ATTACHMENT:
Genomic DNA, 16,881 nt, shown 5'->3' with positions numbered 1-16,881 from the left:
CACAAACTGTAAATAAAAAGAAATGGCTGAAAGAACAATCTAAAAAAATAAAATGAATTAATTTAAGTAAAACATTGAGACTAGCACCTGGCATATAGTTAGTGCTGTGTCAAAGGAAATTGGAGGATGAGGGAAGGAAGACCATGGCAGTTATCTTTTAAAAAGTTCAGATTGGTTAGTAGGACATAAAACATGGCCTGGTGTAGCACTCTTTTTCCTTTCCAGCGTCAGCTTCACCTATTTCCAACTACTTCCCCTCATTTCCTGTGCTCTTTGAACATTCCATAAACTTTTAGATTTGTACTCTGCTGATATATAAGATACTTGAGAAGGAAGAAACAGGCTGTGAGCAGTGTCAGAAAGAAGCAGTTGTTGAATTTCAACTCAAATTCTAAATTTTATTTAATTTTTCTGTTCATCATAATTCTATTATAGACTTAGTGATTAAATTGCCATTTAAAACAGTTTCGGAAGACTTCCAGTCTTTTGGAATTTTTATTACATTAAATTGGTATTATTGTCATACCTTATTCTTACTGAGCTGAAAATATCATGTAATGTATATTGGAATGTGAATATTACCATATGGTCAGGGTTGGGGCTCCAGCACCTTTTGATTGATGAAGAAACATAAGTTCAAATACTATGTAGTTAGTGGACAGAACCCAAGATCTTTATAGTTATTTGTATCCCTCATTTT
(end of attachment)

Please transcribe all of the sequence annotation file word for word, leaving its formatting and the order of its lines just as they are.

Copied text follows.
Genomic DNA, 16,881 nt, shown 5'->3' with positions numbered 1-16,881 from the left:
CACAAACTGTAAATAAAAAGAAATGGCTGAAAGAACAATCTAAAAAAATAAAATGAATTAATTTAAGTAAAACATTGAGACTAGCACCTGGCATATAGTTAGTGCTGTGTCAAAGGAAATTGGAGGATGAGGGAAGGAAGACCATGGCAGTTATCTTTTAAAAAGTTCAGATTGGTTAGTAGGACATAAAACATGGCCTGGTGTAGCACTCTTTTTCCTTTCCAGCGTCAGCTTCACCTATTTCCAACTACTTCCCCTCATTTCCTGTGCTCTTTGAACATTCCATAAACTTTTAGATTTGTACTCTGCTGATATATAAGATACTTGAGAAGGAAGAAACAGGCTGTGAGCAGTGTCAGAAAGAAGCAGTTGTTGAATTTCAACTCAAATTCTAAATTTTATTTAATTTTTCTGTTCATCATAATTCTATTATAGACTTAGTGATTAAATTGCCATTTAAAACAGTTTCGGAAGACTTCCAGTCTTTTGGAATTTTTATTACATTAAATTGGTATTATTGTCATACCTTATTCTTACTGAGCTGAAAATATCATGTAATGTATATTGGAATGTGAATATTACCATATGGTCAGGGTTGGGGCTCCAGCACCTTTTGATTGATGAAGAAACATAAGTTCAAATACTATGTAGTTAGTGGACAGAACCCAAGATCTTTATAGTTATTTGTATCCCTCATTTT